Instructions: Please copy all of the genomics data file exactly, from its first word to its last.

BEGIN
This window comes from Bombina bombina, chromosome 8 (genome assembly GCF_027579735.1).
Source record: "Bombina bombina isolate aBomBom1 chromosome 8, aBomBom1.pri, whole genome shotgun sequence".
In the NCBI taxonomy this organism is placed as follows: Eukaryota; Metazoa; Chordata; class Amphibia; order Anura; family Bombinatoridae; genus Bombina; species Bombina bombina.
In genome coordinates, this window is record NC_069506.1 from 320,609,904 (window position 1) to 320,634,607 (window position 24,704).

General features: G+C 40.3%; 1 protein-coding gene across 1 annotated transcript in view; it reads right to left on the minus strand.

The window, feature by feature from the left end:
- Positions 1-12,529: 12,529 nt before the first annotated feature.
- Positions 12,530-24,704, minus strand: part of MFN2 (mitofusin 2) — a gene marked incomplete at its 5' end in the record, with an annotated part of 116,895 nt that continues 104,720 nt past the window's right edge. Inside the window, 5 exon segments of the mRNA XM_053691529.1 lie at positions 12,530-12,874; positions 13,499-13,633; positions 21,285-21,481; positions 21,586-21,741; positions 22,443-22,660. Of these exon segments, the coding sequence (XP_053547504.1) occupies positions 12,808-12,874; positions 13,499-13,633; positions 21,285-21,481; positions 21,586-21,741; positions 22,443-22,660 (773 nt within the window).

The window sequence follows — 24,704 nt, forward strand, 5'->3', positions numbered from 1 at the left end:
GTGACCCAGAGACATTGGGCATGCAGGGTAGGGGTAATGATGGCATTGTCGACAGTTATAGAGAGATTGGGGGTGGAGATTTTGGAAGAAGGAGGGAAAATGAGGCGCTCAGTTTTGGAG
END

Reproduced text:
This window comes from Bombina bombina, chromosome 8 (genome assembly GCF_027579735.1).
Source record: "Bombina bombina isolate aBomBom1 chromosome 8, aBomBom1.pri, whole genome shotgun sequence".
In the NCBI taxonomy this organism is placed as follows: Eukaryota; Metazoa; Chordata; class Amphibia; order Anura; family Bombinatoridae; genus Bombina; species Bombina bombina.
In genome coordinates, this window is record NC_069506.1 from 320,609,904 (window position 1) to 320,634,607 (window position 24,704).

General features: G+C 40.3%; 1 protein-coding gene across 1 annotated transcript in view; it reads right to left on the minus strand.

The window, feature by feature from the left end:
- Positions 1-12,529: 12,529 nt before the first annotated feature.
- Positions 12,530-24,704, minus strand: part of MFN2 (mitofusin 2) — a gene marked incomplete at its 5' end in the record, with an annotated part of 116,895 nt that continues 104,720 nt past the window's right edge. Inside the window, 5 exon segments of the mRNA XM_053691529.1 lie at positions 12,530-12,874; positions 13,499-13,633; positions 21,285-21,481; positions 21,586-21,741; positions 22,443-22,660. Of these exon segments, the coding sequence (XP_053547504.1) occupies positions 12,808-12,874; positions 13,499-13,633; positions 21,285-21,481; positions 21,586-21,741; positions 22,443-22,660 (773 nt within the window).

The window sequence follows — 24,704 nt, forward strand, 5'->3', positions numbered from 1 at the left end:
GTGACCCAGAGACATTGGGCATGCAGGGTAGGGGTAATGATGGCATTGTCGACAGTTATAGAGAGATTGGGGGTGGAGATTTTGGAAGAAGGAGGGAAAATGAGGCGCTCAGTTTTGGAG